A Pakistani-born man accused along with his younger brother in an alleged terror plot to detonate bombs in New York City was critical to the plan because of his financial support, a federal prosecutor told a Miami judge at a bail hearing Tuesday.
Assistant U.S. Attorney Karen Gilbert also said that Sheheryar Alam Qazi, 30, had full knowledge that 20-year-old Raees Alam Qazi was learning how to make explosive devices via the Internet and was determined to mount an attack to avenge deaths caused by U.S. drones in Afghanistan and elsewhere.
"He full well knew what his brother was intending to do," Gilbert said of the elder Qazi. "He played a very significant role, because he paid all the bills to enable his brother."
U.S. Magistrate Judge Chris McAliley denied bail for Qazi, finding that he is a great risk to flee to Pakistan and avoid prosecution. The brothers have been locked up since their arrests in November on charges of attempting to use a weapon of mass destruction and conspiring to provide material support to terrorists.
Both men, who are naturalized U.S. citizens, have pleaded not guilty. If convicted, they face a possible life prison sentence. Sheheryar Qazi was seeking release on bail Tuesday, with his attorney Ronald Chapman trying to show he wasn't aware of his brother's plans and would not flee to Pakistan if released.
Much of Tuesday's hearing centered on a statement Raees Qazi made to the FBI after his arrest. Raees Qazi had traveled to New York from South Florida over the long Thanksgiving weekend with hopes of landing a job to make enough money to pull off his attack, said FBI agent Paul Carpinteri.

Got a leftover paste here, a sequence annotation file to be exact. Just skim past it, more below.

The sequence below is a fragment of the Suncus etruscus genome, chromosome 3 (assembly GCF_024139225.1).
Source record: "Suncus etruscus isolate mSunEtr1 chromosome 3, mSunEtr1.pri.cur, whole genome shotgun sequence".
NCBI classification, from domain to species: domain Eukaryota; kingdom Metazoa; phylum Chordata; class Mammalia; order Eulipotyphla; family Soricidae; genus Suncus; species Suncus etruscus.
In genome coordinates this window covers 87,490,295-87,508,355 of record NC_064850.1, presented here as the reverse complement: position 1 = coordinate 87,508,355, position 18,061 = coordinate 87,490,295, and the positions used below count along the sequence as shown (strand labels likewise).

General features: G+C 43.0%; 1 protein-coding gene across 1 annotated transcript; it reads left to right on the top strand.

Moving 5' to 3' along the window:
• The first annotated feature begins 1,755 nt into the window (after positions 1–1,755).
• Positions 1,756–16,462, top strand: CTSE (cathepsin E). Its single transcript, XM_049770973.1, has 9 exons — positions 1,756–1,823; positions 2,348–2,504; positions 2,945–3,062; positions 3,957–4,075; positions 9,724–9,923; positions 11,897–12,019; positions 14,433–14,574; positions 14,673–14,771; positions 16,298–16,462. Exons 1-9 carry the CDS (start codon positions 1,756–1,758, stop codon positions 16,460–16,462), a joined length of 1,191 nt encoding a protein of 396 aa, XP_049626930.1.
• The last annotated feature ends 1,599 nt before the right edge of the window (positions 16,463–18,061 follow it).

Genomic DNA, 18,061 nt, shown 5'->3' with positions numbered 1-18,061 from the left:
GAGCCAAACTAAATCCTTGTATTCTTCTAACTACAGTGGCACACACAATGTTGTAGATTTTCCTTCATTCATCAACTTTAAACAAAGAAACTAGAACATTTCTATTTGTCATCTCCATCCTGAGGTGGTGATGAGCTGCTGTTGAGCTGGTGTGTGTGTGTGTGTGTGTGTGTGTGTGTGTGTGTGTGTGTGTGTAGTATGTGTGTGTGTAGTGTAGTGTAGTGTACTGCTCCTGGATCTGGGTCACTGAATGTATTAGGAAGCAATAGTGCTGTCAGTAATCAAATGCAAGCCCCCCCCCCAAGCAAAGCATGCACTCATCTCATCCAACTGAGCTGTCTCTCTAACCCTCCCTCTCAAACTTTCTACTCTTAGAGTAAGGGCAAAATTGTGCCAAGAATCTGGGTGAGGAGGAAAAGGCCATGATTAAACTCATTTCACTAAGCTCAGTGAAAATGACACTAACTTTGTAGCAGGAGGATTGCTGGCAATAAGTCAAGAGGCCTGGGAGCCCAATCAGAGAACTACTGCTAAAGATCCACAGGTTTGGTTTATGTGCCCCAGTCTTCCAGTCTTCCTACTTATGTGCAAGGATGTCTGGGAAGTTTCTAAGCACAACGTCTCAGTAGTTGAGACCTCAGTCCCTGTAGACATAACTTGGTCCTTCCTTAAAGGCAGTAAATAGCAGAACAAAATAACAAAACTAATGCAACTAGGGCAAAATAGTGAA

But, Carpinteri testified, Raees Qazi returned home after four days because he couldn't find a job and underestimated how expensive New York would be. When he was arrested, Carpinteri said Raees Qazi told them his older brother "was fully aware of his plot to conduct an attack, he just didn't know where and when."
Under cross-examination from Chapman, Carpinteri was repeatedly asked if Sheheryar Qazi ever explicitly made incriminating statements in the many FBI recordings made of conversations with informants and over the telephone.
"He didn't say he provided money so (Raees) could make a bomb, right?" Chapman asked.
"He did not say that," Carpinteri replied.
Instead, the FBI agent and Gilbert said the two spoke in a kind of code that danced around the specific language of a violent attack. For example, in a phone call between them, Raees Qazi raised concerns about returning to South Florida from New York because he had already shaved his beard — a significant step for a Muslim man to take. Carpinteri said that was done in preparation for the attacks, so Raees Qazi could blend in.
According to the FBI recordings, his brother replied: "Don't worry about what people think. Think about what you are going to do for Allah."
Sherheryar also told his brother, according to the FBI, that he could use the time back in Florida to "practice, and you can go back later. I'll give you all the money you need."
Trial in the case is probably about a year away, in part because of a large amount of classified evidence that eventually must be shared with the defense.
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